November 13, 2017 at 9:48 pm #1125413ItzprinceModerator
I DEY FEAR GIRLS – Episode 1
“Ogechi, meet my boyfriend, Chidi. Chidi, this is my cousin Oge, the one I have been telling you about,” Uchechi said beaming with smiles. “I have heard a lot about you, Oge,” Chidi said, extending his hand for a handshake. He smiled broadly as Ogechi’s tender palm brushed against his. “I hope you heard good things about me,” she said with a cheeky smile. “Of course, no!” Chidi replied. “Really?” asked Ogechi. “Just kidding. Uchechi has told me what a wonderful cousin you are.” “That is better,” Ogechi said rolling her eyes. “Of course you are the best cousin anyone could ever have,” Uchechi added. “Thanks for everything you do for my Uche. She tells me everything, and I am deeply grateful to you.” “It is okay…Uchechi is my darling cousin, of course; I’d do anything for her.” Uchechi had been seeing Chidi for about eight months. Finally, she brought him home. She stayed with Ogechi’s family. Ogechi’s mother was her mother’s older sister. Since her family lived in the village, she stayed with Ogechi’s family while she studied at Enugu State University (ESUT). There had been times when her immediate family could not afford to pay her tuition or provide money for her upkeep, Ogechi and her family stepped in to take care of the situation. Consequently, both cousins had grown very close to each other. “I hope you are not one of those cultists at ESUT?” Ogechi asked as they sat down in the living room. “Come on, not every ESUT male student is a cultist,” Chidi retorted. “I know, but from the number of shootings we hear of from across the wall at UNEC, a lot of male students at ESUT seem to be involved.” “That is a lie. A whole lot of ESUT students are not cultists. A small fraction of the student population gives the rest of us a bad name. There are cultists at UNEC as well.” “Just a few. UNEC is a quiet academic environment, and you know that!” “No, I don’t. Folks at UNEC are just a bunch of pretenders – ajebos that would go to any length to show that they are from rich homes. Well, you and I know that the vast majority of your students at UNEC lie through their teeth.” “Just a few!” “Really? Just like a few ESUT students are involved in cultism?” “Enough of that ESUT – UNEC argument,” Uchechi stepped in to break the argument. “Please let’s get something to eat.” She got up and walked towards the kitchen. Ogechi followed her. Uchechi had suffered a horrendous heartbreak some years earlier, so she had formed the habit of taking time to study a guy before fully jumping into a relationship with them. She had taken her time to scrutinize Chidi before bringing him home. After the first visit, Chidi came around quite often. Before long, Uchechi’s uncle and aunt began to call in ogo (in-law). He was a bright engineering student with a big smile and a handsome face. He was likeable. Chidi’s best friends, Ifeanyi, Emeka, Sunday and Nsudeh would often accompany him to Ogechi’s house to see Uchechi. They lived in a sizeable compound with a two storey building belonging to Ogechi’s father. He was a real estate broker who had done fairly well for himself. The building was located in Achara Layout, Enugu. “I really like your babe’s cousin, Ogechi,” Sunday once told Chidi. They were seated in Ogechi’s father’s compound peeling and eating fresh oranges. “I want to ask her out,” he continued. “I think she already has a boyfriend at UNEC,” said Chidi. “But you are not sure,” Sunday protested. “Maybe you don’t want me to date your girlfriend’s cousin,” Sunday continued, frowning his face. “Don’t talk like that, Sunday,” Nsudeh reprimanded him. “He only said the girl might have a boyfriend. If you like her, then ask her out. Chidi won’t stop you and you certainly don’t need his permission. However, if she says no, things will certainly become somewhat awkward. Bear that in mind,” Nsudeh added philosophically. “I know that, but I still want to try.” “Then, go ahead,” said Chidi. “Lilly-livered Sunday. You always talk the talk but you don’t walk the walk. Please stop bugging us jare! Is this the first time you have made an absolute hullabaloo about a girl only to chicken out in the end? I heard Uchechi mention that Ogechi will be home this weekend. You have your chance to make a move on her. If you snooze, you lose, because I too have interest in her,” Ifeanyi teased. “Everyone is throwing their hat in the ring. What about, Emeka?” “I am just watching these guys make a fool of themselves. I am a man of few words. You know that when I want something, I go for it,” Emeka replied with a smirk. “So, you are interested, abi? I am interested too,” declared Nsudeh. “I said I was watching.” “Watching what? Us or the beautiful girl?” “Both!” Ogechi was home that weekend and the boys were on hand, shelving their plans to join Chidi on a visit to Achara Layout. “All roads lead to Achara Layout this weekend,” Sunday said as they rode in a taxi. “I am sure when you stand in front of her, you will begin to suffer Parkinson’s. Stop shouting now, shout in front of her,” Nsudeh teased him. “You nko? How many girls have you successfully toasted?” Sunday red back at him. “Children shout and make noise, but when the chips are down, they cannot get the job done,” said Emeka. “Stop talking like a sage!” Ifeanyi red at him. “I have never seen you with a girl, yet you always want to claim that you are commander of all women. Where are they? Who is your girlfriend? You dey fear girls too, so stop pretending as though you were the king of queens!” Ifeanyi red a straight shot at Emeka. “I will not argue with you, Ifeanyi. Watch me act…that is all,” Emeka replied with an air of confidence. … Darkness was slowly wrapping its long dark arms around the skies, shielding the sun from mother earth. Ogechi went downstairs to fetch water from the tap and Sunday followed her. “Let me help you with that Oge,” he offered. “Oh, thank you Sunny,” she replied. Her dimples were ravishing! Her big bold eyes glared with life as she smiled. The teasing puff of her perfume swirled around, mesmerizing Sunday. Side by side, they descended the stairs. “So, how are things going at UNEC?” He asked, not sure how to start his move. “Life at UNEC is ne. I enjoy it. How about you? How do you like engineering at ESUT?” “Not bad at all. I am doing very well. You know, I am the best student in my class. If things stay the way they are, I’d end up with first class honors.” “Good for you.” “Yes, I am really thankful. I work really hard. I want to work for Chevron when I graduate.” “That would be wonderful.” What about you? What are your aspirations?” “I don’t know yet,” replied Ogechi.” “I am still thinking about it. Business administration could lead into anything, really, but what I really enjoy the most is writing. I find that I have a passion for writing, so I might return to school for a master’s in mass communication when I graduate.” “That is great. If you want it, just go for it,” Sunday urged her as he dragged a bucketful of water up the stairs. “Did you ask her?” Nsudeh asked at the first opportunity after Sunday and Ogechi rejoined them upstairs. “Yes,” he lied. “And what did she say?” She wants to think it through, but I know she will say yes. She is into me already…I can tell,” he whispered to Nsudeh. “It is a lie,” Ifeanyi said his eyes burning with incredulity. “I am going to make a move on her,” Ifeanyi insisted. “You can’t. If Sunday has already asked her out, it would look stupid of any of us to as her out this night,” Nsudeh explained. “I know Sunday’s line…I swear he went there and told her that he is a first class material.” “How do you know?” Nsudeh queried. “Shut up. You are jealous of my academic performance,” said Sunday. Eventually, they agreed to hold off asking Ogechi out in the meantime. Weeks later, there was no news from Sunday. “She is taking her time,” he explained to his friends.” “Come on, I spoke to Uchechi about it. If you had asked Ogechi out, she would have told Uchechi. Up to this time, she has not mentioned it to Uchechi,” Chidi intervened. “I said it!” shouted Ifeanyi. “He went there and told her he is a first class material. Idiot. You took my chance away from me. I would have asked her out that night!” Ifeanyi fumed. … Three Months Later “Why are you crying, Oge?” Uchechi asked. “This has got to stop. You have failed to return to UNEC for over four weeks since school resumed. What is going on? You won’t talk to me or your parents. I am not leaving your room until you tell me what is going on,” Uchechi insisted. “I can’t…I am not sure. My God, I am dying of pains that are marauding every inch of my body and soul. I don’t know what I know or if what I know makes sense. I am hurt, Uchechi. I carry a burden I do not know how to let go of it,” Ogechi replied, almost in an esoteric language. “What are you talking about, Oge? You know you can tell me anything. Please, my dearest cousin, what is it?” Ogechi peered at her and shook her head in tears. “I am not going anywhere until you tell me what it is,” Uchechi insisted. “I am…I am…” She paused as tears ran amok on her face. “You are pregnant?” Uchechi asked.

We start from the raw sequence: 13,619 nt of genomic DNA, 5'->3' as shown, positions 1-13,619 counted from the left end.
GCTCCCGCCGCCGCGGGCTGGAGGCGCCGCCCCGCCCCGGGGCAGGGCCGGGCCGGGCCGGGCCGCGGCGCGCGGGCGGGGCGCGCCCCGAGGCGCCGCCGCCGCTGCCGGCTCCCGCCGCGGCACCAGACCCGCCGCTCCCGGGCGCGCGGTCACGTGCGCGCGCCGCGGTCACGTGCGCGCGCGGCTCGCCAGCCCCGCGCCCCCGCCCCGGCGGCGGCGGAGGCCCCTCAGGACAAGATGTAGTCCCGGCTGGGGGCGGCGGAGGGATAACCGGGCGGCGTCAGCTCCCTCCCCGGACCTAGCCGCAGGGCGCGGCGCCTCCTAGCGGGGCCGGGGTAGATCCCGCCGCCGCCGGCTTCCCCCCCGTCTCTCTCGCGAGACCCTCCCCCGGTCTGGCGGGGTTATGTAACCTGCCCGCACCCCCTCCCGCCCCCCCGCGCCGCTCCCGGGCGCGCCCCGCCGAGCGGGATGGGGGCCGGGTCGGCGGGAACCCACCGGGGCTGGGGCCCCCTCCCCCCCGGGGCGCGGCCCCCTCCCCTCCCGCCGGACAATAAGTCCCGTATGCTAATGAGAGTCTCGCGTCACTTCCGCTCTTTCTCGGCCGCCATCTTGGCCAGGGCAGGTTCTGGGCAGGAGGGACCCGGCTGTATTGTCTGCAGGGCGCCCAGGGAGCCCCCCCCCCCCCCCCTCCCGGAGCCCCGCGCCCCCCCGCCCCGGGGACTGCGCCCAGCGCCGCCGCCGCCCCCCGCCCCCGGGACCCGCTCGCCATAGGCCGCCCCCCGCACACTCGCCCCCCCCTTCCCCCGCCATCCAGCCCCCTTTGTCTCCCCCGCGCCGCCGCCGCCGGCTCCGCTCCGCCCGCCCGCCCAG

November 13, 2017 at 9:50 pm #1125415ItzprinceModerator
NEW STORY IS HERENovember 13, 2017 at 10:01 pm #1125425YoungmissMember
Not Sure She IsNovember 13, 2017 at 10:02 pm #1125426Eliboy1Member
Nice story continueNovember 13, 2017 at 10:04 pm #1125427November 13, 2017 at 10:11 pm #1125430REPENTANCEMember
I position for front seatNovember 13, 2017 at 10:21 pm #1125433rhyne bryneMember
Hmm hereNovember 13, 2017 at 10:21 pm #1125434GamanuelMember
Kpakaaaaam…… I don land finally.